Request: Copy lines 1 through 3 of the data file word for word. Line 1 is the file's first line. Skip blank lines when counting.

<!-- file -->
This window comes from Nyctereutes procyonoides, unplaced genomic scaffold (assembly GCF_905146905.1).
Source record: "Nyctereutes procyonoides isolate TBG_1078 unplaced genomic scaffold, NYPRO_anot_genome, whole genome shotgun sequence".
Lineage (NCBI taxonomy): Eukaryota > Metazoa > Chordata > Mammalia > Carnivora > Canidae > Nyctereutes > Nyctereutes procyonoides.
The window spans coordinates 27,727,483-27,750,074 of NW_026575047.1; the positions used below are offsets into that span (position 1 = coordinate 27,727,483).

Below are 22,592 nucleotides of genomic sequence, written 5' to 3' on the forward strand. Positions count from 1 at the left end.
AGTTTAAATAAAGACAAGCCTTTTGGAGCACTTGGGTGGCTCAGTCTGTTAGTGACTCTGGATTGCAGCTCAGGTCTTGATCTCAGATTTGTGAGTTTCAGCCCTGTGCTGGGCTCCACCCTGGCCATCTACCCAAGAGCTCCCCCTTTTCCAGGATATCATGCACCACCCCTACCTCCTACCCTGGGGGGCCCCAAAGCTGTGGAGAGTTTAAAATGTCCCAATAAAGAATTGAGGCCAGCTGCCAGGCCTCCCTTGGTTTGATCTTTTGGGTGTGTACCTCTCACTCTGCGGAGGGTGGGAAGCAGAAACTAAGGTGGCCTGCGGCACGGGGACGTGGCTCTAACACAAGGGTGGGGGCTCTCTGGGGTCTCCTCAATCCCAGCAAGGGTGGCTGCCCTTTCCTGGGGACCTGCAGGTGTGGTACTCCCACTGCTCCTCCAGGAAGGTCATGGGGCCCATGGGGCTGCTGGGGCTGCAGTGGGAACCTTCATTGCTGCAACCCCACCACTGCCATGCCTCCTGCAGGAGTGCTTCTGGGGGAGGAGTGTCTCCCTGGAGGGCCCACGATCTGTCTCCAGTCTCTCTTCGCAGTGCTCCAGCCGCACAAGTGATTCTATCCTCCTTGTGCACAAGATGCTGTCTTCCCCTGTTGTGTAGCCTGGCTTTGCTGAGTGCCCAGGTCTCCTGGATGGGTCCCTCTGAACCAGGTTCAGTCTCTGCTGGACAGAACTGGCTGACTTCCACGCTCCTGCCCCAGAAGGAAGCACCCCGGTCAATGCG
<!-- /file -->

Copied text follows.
This window comes from Nyctereutes procyonoides, unplaced genomic scaffold (assembly GCF_905146905.1).
Source record: "Nyctereutes procyonoides isolate TBG_1078 unplaced genomic scaffold, NYPRO_anot_genome, whole genome shotgun sequence".
Lineage (NCBI taxonomy): Eukaryota > Metazoa > Chordata > Mammalia > Carnivora > Canidae > Nyctereutes > Nyctereutes procyonoides.